Hey, guys. So sometimes in problems, you're going to have to count up the number of significant figures in a number. So in this video, I'm going to introduce you to what significant figures or sig figs actually represent, and I'm going to give you a really easy process for how we count them. So some professors are a little bit more picky about this than others, so just make sure you really need to know this before you watch this video. Let's check it out.

So guys, in physics, measurements have precision. And think of precision as the amount of detail that's given, which is really just indicated by the number of digits we get in numbers. So let's say I'm weighing a box and I grab two scales. One of them gives me 10 kilograms. The other one gives me 10.27 kilograms. Well, this one has more digits and therefore, it's more precise. It gives me more amount of detail about the actual weight of the box, whereas this one is less precise. But what we're going to see is that not necessarily then I grab another scale and I get 15 kilograms for the other. And then I grab another scale and I get 15 kilograms for the other. So the number of digits I was given here was 2, whereas I was given 3 over here. But the zero that's kind of in the front of the number doesn't actually give me any more detail about this measurement. So the number of digits that actually matter in both of these cases is 2 over here and also 2 over here. Remember, the zero doesn't really tell me anything. So we call these significant figures the number of digits that actually matter. So both of these numbers, 15 and 15, actually have the same number of significant figures. So I'm just going to give you a really easy process for how we identify the number of significant figures in a number. Let's just go straight into an example.

So we're going to determine the number of sig figs or significant figures in this number over here, and here's how you do it: The first thing you're going to do is you're always going to eliminate leading zeros. Leading zeros are going to be the ones that go in the fronts. So one way you can think about this is leading is to the left, and I like to think about it as leading, if you're leading, you're always coming first. Right? So we're always going to eliminate those numbers or those those zeros here. And the second rule is if the number has no decimal, then you're going to eliminate trailing zeros. Trailing zeros are just are the ones that go all the way off to the right side. And if you're trailing, you go after everybody else. That's how I like to think about it. So this number in particular does have a decimal place, so we're going to leave those alone for now. And then finally, we're just going to count up everything else. So now, once we're done, we just count 1, 2, 3, 4, 5, 6, 7, 8, 9, 10, 11. Notice how I didn't eliminate these zeros over here. These are called middle zeros and they're kind of sandwiched in between 2 non-zero numbers and we always are going to count those. So that's really it. We just count up everything else and it turns out there's 11 significant figures here. So those are the steps. It's really just as simple as that. Let's just go ahead and do a bunch of examples so we see how this works.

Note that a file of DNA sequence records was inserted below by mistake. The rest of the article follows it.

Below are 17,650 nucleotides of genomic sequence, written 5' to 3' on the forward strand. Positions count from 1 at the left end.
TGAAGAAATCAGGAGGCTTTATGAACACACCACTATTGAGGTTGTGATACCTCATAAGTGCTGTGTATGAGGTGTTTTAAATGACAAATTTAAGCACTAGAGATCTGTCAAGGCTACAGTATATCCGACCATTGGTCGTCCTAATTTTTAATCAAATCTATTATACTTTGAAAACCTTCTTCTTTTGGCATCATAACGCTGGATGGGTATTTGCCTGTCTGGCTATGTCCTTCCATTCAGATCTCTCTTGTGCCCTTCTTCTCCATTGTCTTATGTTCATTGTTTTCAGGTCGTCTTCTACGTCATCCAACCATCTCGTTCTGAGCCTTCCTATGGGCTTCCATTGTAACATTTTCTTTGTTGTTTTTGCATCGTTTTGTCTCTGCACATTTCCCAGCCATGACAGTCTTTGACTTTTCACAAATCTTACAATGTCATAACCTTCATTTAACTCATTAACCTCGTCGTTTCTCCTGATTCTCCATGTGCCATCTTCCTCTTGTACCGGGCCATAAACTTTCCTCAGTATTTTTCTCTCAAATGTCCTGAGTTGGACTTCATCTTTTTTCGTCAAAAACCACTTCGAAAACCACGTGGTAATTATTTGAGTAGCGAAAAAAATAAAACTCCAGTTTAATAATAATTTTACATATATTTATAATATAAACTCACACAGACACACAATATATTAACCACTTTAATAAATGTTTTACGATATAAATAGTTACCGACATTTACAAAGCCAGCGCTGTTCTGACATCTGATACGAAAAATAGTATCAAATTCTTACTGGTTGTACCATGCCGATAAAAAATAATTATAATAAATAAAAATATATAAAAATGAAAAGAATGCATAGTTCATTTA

So we're going to count up the number of sig figs in each of the following numbers. So let's just check it out. So we're going to eliminate any leading zeros, but there are none. And then if the number has no decimal, eliminate trailing. But this one does have a decimal, so we don't do anything. And then we just count up everything else. 1, 2, 3, 4, 5. So this one has 5 significant figures. So in part b, now we're going to eliminate leading zeros, which there are 3 and then, there's no trailing zeros and then, we're just going to count up everything else. So there's 2 significant figures here. And now, this one, this number over here, there's no leading zeros and there's also no trailing zeros. So we're just going to count up everything else. 1, 2, 3, 4, 5, 6, 7, 8. So there are 8 significant figures here. Notice how I have a bunch of zeros, but these are all middle zeros and we always count those. So this has 8. And now finally, I've got Or not finally, but part d, I've got a 100. So here, I have no zero No leading zeros. This does not have trailing zeros and then I'm going to count everything else. So that actually this has one significant figure here. So I want to take a moment and explain something. So notice how we actually have the same number, a 100.00 a 100, but the fact that we have a decimal here means that we have more precision and therefore more significant figures. Whereas this measurement, a 100, just has no decimal and we eliminate those numbers and only has one significant figure. So even though you represent the same number, the decimal place actually does influence the amount of sig figs that a number has. Alright. So moving on. So we have this number here, no leading zeros And then this this this number does not have a decimal, so we're going to eliminate the trailing ones and then count up. 1, 2, 3, 4, 5. So this is 5 significant figures. And now, last but not least, we've got this number here. We have leading zeros. This number does have a decimal, so we're going to leave the trailing zeros alone and then we are going to, count up everything. So this has 3 significant figures. Alright, guys. That's all there is to it. Let me know if you have any questions.